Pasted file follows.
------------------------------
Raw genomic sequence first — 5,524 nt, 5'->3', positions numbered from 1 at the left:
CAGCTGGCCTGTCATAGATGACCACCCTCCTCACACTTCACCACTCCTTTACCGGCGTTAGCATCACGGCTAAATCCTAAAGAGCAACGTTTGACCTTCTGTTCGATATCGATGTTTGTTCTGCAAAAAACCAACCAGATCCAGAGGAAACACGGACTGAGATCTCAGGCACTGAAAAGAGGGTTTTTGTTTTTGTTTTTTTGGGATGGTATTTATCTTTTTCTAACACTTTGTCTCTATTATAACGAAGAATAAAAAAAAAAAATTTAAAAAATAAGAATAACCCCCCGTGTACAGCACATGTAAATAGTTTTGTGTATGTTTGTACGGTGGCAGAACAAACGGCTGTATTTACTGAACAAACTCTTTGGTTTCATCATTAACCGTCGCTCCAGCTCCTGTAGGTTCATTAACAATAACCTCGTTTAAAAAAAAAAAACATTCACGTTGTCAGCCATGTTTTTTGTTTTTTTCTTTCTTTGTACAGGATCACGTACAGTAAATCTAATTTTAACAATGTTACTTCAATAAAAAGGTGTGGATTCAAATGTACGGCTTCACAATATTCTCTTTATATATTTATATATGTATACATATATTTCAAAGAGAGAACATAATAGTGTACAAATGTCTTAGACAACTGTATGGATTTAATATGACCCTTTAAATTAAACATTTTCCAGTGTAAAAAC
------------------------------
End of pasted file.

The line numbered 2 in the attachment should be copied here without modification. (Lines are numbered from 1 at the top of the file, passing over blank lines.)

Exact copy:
CAGCTGGCCTGTCATAGATGACCACCCTCCTCACACTTCACCACTCCTTTACCGGCGTTAGCATCACGGCTAAATCCTAAAGAGCAACGTTTGACCTTCTGTTCGATATCGATGTTTGTTCTGCAAAAAACCAACCAGATCCAGAGGAAACACGGACTGAGATCTCAGGCACTGAAAAGAGGGTTTTTGTTTTTGTTTTTTTGGGATGGTATTTATCTTTTTCTAACACTTTGTCTCTATTATAACGAAGAATAAAAAAAAAAAATTTAAAAAATAAGAATAACCCCCCGTGTACAGCACATGTAAATAGTTTTGTGTATGTTTGTACGGTGGCAGAACAAACGGCTGTATTTACTGAACAAACTCTTTGGTTTCATCATTAACCGTCGCTCCAGCTCCTGTAGGTTCATTAACAATAACCTCGTTTAAAAAAAAAAAACATTCACGTTGTCAGCCATGTTTTTTGTTTTTTTCTTTCTTTGTACAGGATCACGTACAGTAAATCTAATTTTAACAATGTTACTTCAATAAAAAGGTGTGGATTCAAATGTACGGCTTCACAATATTCTCTTTATATATTTATATATGTATACATATATTTCAAAGAGAGAACATAATAGTGTACAAATGTCTTAGACAACTGTATGGATTTAATATGACCCTTTAAATTAAACATTTTCCAGTGTAAAAAC